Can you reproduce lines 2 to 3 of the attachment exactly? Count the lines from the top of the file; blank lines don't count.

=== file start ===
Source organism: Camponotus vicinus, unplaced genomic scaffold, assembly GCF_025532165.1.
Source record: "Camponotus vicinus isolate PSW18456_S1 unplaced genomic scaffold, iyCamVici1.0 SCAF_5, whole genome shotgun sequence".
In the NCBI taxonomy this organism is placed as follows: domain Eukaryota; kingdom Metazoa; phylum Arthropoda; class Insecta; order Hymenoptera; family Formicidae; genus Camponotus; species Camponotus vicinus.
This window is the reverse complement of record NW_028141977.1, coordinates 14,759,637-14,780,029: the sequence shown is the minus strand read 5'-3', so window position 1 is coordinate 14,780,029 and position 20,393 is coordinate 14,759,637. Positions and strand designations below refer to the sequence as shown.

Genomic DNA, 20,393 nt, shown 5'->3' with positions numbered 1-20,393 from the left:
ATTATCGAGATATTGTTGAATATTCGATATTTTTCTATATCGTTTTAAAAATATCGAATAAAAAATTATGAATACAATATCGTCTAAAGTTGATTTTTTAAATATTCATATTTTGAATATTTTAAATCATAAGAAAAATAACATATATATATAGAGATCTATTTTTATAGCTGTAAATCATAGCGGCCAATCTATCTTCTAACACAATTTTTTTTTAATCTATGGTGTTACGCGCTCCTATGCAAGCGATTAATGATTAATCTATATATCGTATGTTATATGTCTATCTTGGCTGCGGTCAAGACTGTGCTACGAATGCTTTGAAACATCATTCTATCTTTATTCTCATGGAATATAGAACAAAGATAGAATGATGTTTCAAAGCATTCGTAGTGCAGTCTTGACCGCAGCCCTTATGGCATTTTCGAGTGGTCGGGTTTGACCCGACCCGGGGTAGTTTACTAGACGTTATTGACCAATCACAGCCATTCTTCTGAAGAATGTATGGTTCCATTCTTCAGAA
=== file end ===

Source record: "Camponotus vicinus isolate PSW18456_S1 unplaced genomic scaffold, iyCamVici1.0 SCAF_5, whole genome shotgun sequence".
In the NCBI taxonomy this organism is placed as follows: domain Eukaryota; kingdom Metazoa; phylum Arthropoda; class Insecta; order Hymenoptera; family Formicidae; genus Camponotus; species Camponotus vicinus.